Voluntary consumption of ethyl oleate reduces food intake and body weight in rats.
Previous studies have shown that administration of the fatty acids, linoleic and oleic acid, either by intragastric or intraintestinal infusion, suppresses food intake and body weight in rats. While still not fully understood, gut-mediated satiety mechanisms likely are potential effectors of this robust response to gastrointestinal fatty acid infusions. The objective of this study was to assess the effects of voluntary access to an oleic acid derivative, ethyl oleate (EO), on subsequent food intake and body weight in rats. Animals were randomized either to a 12.5% EO diet or a soybean oil diet as a "breakfast," followed either by two one-hour or one five-hour access periods to standard rodent diet, and food intake and body weights were collected. Across 14 days access, rats consuming EO on both feeding schedules gained less weight and consumed less total kilocalories than rats consuming the SO diet. Further, plasma levels of glucose and insulin were comparable in both EO and SO diet groups. In summary, EO was found to increase weight loss in rats maintained on a 75% food-restriction regimen, and attenuate weight-gain upon resumption of an ad-libitum feeding regimen. These data indicate that voluntary access to EO promoted short-term satiety, compared to SO diet, and that these effects contributed to an important and novel attenuated weight gain in EO-fed animals.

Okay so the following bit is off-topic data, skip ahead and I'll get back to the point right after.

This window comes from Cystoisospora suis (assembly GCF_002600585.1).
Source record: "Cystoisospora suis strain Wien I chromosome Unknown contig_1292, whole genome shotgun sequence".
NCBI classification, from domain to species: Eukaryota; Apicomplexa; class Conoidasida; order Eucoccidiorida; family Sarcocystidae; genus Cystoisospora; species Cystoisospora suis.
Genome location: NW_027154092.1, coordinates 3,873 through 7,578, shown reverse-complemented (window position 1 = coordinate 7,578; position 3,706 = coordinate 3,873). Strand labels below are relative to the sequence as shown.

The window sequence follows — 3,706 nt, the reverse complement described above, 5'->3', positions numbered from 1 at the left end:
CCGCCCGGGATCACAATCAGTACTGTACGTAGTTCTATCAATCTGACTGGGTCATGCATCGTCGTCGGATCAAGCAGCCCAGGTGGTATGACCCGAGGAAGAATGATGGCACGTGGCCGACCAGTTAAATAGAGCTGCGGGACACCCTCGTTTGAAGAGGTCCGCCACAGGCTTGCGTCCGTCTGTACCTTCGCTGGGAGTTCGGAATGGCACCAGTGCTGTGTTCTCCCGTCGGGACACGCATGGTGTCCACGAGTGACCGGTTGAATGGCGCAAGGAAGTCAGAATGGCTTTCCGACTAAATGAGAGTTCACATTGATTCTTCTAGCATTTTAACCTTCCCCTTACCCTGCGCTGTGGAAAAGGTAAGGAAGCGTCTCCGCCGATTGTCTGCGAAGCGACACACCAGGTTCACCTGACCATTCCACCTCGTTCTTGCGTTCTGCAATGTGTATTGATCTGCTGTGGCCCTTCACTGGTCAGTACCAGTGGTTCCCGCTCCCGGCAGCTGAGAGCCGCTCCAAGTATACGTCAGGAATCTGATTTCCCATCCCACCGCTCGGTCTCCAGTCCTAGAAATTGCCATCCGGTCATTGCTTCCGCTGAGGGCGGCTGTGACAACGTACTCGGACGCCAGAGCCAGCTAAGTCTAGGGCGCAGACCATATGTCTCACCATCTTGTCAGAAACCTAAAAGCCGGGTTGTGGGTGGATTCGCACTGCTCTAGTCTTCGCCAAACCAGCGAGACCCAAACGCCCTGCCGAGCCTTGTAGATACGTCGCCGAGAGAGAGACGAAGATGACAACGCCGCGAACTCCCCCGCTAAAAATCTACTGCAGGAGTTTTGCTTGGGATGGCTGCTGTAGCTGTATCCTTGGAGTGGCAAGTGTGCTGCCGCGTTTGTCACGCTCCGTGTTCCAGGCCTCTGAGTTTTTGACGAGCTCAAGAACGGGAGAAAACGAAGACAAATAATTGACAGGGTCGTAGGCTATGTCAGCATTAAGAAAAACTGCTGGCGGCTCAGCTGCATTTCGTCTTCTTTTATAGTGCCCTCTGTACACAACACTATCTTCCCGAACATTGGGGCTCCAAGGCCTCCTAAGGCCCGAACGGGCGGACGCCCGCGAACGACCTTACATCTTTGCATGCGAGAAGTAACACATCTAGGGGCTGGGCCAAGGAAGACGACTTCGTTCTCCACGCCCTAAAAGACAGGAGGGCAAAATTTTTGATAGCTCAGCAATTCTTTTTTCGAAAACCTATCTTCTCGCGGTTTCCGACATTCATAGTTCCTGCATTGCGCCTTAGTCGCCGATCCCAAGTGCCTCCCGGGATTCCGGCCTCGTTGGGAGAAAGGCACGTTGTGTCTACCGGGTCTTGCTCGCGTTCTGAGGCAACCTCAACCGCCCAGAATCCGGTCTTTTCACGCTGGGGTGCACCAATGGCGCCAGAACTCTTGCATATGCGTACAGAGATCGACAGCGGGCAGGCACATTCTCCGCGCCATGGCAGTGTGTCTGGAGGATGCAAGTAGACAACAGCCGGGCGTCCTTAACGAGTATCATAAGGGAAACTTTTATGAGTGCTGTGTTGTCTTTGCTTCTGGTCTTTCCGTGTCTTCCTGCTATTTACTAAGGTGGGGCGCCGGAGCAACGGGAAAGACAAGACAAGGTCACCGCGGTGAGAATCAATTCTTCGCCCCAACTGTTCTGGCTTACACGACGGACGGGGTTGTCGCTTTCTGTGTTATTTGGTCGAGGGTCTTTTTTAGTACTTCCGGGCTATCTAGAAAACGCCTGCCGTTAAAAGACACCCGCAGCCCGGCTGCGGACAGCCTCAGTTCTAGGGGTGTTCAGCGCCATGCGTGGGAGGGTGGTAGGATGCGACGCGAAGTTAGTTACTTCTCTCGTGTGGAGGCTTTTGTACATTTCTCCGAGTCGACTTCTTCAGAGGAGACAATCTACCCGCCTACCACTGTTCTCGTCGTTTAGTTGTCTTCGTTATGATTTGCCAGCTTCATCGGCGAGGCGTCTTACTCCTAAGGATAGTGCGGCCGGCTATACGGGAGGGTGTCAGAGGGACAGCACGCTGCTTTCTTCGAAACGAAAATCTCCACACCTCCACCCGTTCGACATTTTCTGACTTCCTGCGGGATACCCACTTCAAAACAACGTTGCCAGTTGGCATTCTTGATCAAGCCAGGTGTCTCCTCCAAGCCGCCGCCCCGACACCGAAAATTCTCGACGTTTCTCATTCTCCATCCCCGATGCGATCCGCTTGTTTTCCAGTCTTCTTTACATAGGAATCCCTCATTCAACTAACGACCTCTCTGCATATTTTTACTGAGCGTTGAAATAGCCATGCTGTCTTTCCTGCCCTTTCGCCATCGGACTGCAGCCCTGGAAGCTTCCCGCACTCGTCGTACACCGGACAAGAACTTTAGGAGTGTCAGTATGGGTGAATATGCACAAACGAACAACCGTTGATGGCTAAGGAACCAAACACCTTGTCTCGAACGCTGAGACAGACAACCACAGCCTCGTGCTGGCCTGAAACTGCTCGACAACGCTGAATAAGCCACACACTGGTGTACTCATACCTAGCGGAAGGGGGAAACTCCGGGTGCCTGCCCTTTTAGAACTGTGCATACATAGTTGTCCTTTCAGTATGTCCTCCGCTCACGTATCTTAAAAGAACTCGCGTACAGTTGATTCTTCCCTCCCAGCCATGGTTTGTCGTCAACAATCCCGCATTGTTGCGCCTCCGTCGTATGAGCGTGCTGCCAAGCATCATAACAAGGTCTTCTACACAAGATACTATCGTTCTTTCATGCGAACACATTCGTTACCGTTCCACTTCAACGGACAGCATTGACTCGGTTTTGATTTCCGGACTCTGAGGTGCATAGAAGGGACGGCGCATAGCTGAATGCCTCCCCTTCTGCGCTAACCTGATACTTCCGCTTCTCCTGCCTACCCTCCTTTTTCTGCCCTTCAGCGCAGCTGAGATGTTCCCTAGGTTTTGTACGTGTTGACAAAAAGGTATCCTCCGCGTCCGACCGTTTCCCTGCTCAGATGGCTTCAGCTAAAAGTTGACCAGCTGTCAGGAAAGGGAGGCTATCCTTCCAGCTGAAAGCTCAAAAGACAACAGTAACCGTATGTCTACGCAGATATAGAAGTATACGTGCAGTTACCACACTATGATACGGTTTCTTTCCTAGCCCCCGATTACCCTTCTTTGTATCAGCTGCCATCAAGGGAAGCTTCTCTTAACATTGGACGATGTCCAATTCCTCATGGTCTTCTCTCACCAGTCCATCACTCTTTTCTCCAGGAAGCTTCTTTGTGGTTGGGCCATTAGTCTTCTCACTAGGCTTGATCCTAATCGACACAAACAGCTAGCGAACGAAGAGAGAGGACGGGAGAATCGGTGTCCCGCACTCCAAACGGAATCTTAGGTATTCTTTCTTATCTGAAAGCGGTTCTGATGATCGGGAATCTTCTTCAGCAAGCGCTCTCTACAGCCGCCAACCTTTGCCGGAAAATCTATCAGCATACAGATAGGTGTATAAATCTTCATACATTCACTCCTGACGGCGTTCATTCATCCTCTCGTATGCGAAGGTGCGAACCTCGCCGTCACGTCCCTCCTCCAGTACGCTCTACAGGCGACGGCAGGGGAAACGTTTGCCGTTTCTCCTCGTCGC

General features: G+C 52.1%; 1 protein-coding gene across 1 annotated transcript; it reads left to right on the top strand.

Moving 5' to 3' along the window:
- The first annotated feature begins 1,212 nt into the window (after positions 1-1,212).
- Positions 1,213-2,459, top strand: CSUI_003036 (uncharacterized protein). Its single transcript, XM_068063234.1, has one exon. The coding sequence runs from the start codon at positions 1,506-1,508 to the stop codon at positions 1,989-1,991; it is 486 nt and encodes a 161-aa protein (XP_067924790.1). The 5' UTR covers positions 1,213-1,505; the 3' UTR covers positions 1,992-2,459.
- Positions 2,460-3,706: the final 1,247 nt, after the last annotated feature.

Kemp, CJ; D'Alessio, DA; Scott, RO; Kelm, GR; Meller, ST; Barrera, JG; Seeley, RJ; Clegg, DJ; Benoit, SC
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